Background: Art can be a strong advocacy tool; it can be used to amplify the voices of marginalized communities and can change people’s perceptions of the world and others in it. In 2018, an art exhibit at Jefferson University included the cardboard signs of people who panhandle in Philadelphia as well as excerpts from in-depth interviews with those who panhandle to highlight their lived experiences. While the team published an article about this work, the purpose of this follow-up study is to explore the lasting impact of the exhibit experience on attendees’ perceptions of people who panhandle.
Methods: Fourteen attendees of the “Signs of Humanity” exhibit were interviewed 18 months later to explore their recollection of their visit and perceptions of the panhandling community. Interviews were recorded, transcribed, and thematic codes were developed in two ways: a priori codes based on literature, and through line-by-line reading of transcripts.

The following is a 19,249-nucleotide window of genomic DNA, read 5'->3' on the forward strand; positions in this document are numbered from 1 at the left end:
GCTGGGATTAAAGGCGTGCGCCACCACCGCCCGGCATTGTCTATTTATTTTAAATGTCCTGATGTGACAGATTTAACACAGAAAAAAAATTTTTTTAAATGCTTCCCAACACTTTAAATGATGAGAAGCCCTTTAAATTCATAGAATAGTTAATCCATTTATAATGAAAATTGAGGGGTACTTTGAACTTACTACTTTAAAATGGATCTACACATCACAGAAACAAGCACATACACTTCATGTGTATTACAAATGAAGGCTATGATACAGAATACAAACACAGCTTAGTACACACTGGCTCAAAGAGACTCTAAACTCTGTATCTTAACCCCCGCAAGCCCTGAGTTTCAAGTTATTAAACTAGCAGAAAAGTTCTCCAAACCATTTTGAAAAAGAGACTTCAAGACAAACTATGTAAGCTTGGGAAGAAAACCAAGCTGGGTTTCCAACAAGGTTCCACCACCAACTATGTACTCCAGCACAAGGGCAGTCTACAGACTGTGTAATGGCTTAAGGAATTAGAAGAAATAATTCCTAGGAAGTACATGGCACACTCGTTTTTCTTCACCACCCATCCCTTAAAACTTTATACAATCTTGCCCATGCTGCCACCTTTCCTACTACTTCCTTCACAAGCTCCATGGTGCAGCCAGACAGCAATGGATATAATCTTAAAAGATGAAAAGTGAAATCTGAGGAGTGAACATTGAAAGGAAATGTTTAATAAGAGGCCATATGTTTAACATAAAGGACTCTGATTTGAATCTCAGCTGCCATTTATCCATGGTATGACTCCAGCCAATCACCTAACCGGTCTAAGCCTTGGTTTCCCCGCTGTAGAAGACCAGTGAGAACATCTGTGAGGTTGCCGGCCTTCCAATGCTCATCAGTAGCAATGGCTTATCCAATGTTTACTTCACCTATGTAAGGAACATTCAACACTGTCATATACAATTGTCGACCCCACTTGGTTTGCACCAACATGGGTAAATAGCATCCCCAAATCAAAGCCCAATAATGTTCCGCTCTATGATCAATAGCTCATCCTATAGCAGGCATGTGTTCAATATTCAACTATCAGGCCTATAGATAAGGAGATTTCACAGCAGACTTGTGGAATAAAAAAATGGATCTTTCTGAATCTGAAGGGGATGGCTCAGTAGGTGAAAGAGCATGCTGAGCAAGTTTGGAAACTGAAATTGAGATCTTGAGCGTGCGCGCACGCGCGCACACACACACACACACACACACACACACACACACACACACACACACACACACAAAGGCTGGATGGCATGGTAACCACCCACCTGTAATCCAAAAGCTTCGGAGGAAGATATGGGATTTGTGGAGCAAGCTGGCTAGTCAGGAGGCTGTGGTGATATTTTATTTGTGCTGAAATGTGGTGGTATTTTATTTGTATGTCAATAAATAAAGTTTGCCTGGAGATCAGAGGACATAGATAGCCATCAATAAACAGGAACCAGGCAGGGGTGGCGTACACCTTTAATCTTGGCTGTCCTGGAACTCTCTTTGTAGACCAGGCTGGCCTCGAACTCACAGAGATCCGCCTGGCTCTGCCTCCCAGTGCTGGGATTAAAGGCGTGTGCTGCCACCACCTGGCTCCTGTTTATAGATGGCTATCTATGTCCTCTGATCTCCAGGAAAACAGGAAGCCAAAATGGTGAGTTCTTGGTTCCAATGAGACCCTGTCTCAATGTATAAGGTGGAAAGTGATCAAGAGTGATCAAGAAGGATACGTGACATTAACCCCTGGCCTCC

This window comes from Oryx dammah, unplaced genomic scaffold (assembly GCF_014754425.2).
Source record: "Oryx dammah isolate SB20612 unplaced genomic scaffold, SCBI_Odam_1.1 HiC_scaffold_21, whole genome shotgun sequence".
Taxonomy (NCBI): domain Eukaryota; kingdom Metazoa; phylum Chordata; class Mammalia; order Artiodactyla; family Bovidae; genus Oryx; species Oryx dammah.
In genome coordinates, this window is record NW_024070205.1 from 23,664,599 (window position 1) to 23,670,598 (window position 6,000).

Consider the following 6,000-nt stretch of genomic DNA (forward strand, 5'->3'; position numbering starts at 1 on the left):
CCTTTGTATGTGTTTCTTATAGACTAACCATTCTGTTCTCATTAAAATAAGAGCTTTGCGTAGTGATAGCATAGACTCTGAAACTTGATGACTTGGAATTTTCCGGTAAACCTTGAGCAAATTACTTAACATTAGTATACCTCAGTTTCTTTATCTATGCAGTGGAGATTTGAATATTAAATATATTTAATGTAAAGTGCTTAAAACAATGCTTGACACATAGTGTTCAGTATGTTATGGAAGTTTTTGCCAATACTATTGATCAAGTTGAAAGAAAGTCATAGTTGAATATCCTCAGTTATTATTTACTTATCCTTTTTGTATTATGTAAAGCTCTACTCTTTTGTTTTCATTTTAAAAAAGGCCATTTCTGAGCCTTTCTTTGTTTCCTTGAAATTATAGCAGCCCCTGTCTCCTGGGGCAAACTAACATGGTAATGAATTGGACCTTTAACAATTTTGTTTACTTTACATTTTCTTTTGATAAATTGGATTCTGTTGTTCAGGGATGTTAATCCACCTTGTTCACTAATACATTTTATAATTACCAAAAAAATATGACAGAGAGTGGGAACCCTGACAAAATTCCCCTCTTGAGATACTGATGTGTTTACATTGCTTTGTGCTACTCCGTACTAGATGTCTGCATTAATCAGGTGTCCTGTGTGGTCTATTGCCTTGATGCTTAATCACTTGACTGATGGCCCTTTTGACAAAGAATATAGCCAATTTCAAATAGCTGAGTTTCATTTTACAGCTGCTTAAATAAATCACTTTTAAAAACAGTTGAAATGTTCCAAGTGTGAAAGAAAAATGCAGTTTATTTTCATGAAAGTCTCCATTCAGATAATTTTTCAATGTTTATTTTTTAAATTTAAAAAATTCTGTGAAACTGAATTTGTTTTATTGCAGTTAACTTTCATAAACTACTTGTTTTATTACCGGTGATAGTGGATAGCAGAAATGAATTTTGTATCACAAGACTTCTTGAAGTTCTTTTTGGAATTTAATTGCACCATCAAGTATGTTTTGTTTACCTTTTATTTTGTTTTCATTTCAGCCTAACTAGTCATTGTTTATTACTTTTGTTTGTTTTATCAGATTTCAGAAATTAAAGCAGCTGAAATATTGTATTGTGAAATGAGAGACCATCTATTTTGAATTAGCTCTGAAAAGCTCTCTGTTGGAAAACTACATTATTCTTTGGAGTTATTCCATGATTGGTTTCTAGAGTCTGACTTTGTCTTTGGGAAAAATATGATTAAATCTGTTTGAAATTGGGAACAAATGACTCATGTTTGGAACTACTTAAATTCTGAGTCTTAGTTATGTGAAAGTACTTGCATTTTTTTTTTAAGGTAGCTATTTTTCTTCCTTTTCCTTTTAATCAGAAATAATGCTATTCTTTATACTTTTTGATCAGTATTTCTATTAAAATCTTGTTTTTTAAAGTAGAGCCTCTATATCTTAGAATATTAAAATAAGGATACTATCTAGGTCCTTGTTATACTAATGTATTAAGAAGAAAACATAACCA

Results: Directed content analysis showed three main areas in which the exhibit resonated with participants: emotional, behavioral, and educational resonance, in addition to a cross-cutting “sticky” theme, referring to the memorable long-term value of the exhibit.
Conclusion: This study demonstrates that integrating art into the dissemination phase of research is effective in imbuing long-lasting emotional/behavioral responses in a way that is both accessible and provocative for the lay and scientific communities. This study adds to the body of evidence supporting the efficacy of art as an education tool and supports its use as a way to amplify the voices of marginalized communities.
Pepe, Vincent M.; Sowers, Allison; Pimentel, Michelle; Hoffman, Alexa; Doran, Cierrah; Guth, Amanda; Khan, Sameer; Baronet, Willie; and Frasso, Rosemary, "“I Can’t See How People Could Walk Through That Exhibit and Not Be Forever Changed”: A Qualitative Analysis Exploring the Use of Art in Research Dissemination" (2022). College of Population Health Faculty Papers. Paper 160.
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